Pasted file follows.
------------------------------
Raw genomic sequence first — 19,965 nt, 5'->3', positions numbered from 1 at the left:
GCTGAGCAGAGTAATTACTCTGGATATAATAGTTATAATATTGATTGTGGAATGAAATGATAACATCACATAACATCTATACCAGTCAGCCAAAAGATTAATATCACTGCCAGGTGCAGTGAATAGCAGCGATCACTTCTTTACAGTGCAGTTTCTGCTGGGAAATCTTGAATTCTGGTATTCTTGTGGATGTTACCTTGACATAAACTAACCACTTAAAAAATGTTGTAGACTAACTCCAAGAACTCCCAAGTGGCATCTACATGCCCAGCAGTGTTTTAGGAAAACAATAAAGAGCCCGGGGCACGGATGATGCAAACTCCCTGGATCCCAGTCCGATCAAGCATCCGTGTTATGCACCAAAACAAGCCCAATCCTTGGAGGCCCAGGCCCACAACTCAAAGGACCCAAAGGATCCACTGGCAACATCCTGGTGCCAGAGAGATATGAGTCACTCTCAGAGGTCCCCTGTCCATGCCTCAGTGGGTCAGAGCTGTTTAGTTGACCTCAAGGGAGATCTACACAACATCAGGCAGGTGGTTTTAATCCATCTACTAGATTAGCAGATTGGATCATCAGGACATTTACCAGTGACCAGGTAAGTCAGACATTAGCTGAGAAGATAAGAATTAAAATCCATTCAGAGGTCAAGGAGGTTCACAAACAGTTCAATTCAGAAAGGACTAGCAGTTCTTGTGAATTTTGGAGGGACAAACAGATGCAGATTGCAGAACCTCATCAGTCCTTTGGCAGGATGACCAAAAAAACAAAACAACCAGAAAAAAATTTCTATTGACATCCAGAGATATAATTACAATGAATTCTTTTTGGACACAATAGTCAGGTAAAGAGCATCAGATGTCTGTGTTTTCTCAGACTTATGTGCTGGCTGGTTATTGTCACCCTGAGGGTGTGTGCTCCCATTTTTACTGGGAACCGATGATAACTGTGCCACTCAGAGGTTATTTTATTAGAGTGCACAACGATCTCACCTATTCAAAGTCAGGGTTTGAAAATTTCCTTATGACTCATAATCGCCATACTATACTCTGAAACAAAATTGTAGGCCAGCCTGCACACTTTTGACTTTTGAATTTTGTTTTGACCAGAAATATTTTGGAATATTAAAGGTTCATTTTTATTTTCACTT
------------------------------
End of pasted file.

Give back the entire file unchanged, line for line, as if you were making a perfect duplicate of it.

Raw genomic sequence first — 19,965 nt, 5'->3', positions numbered from 1 at the left:
GCTGAGCAGAGTAATTACTCTGGATATAATAGTTATAATATTGATTGTGGAATGAAATGATAACATCACATAACATCTATACCAGTCAGCCAAAAGATTAATATCACTGCCAGGTGCAGTGAATAGCAGCGATCACTTCTTTACAGTGCAGTTTCTGCTGGGAAATCTTGAATTCTGGTATTCTTGTGGATGTTACCTTGACATAAACTAACCACTTAAAAAATGTTGTAGACTAACTCCAAGAACTCCCAAGTGGCATCTACATGCCCAGCAGTGTTTTAGGAAAACAATAAAGAGCCCGGGGCACGGATGATGCAAACTCCCTGGATCCCAGTCCGATCAAGCATCCGTGTTATGCACCAAAACAAGCCCAATCCTTGGAGGCCCAGGCCCACAACTCAAAGGACCCAAAGGATCCACTGGCAACATCCTGGTGCCAGAGAGATATGAGTCACTCTCAGAGGTCCCCTGTCCATGCCTCAGTGGGTCAGAGCTGTTTAGTTGACCTCAAGGGAGATCTACACAACATCAGGCAGGTGGTTTTAATCCATCTACTAGATTAGCAGATTGGATCATCAGGACATTTACCAGTGACCAGGTAAGTCAGACATTAGCTGAGAAGATAAGAATTAAAATCCATTCAGAGGTCAAGGAGGTTCACAAACAGTTCAATTCAGAAAGGACTAGCAGTTCTTGTGAATTTTGGAGGGACAAACAGATGCAGATTGCAGAACCTCATCAGTCCTTTGGCAGGATGACCAAAAAAACAAAACAACCAGAAAAAAATTTCTATTGACATCCAGAGATATAATTACAATGAATTCTTTTTGGACACAATAGTCAGGTAAAGAGCATCAGATGTCTGTGTTTTCTCAGACTTATGTGCTGGCTGGTTATTGTCACCCTGAGGGTGTGTGCTCCCATTTTTACTGGGAACCGATGATAACTGTGCCACTCAGAGGTTATTTTATTAGAGTGCACAACGATCTCACCTATTCAAAGTCAGGGTTTGAAAATTTCCTTATGACTCATAATCGCCATACTATACTCTGAAACAAAATTGTAGGCCAGCCTGCACACTTTTGACTTTTGAATTTTGTTTTGACCAGAAATATTTTGGAATATTAAAGGTTCATTTTTATTTTCACTT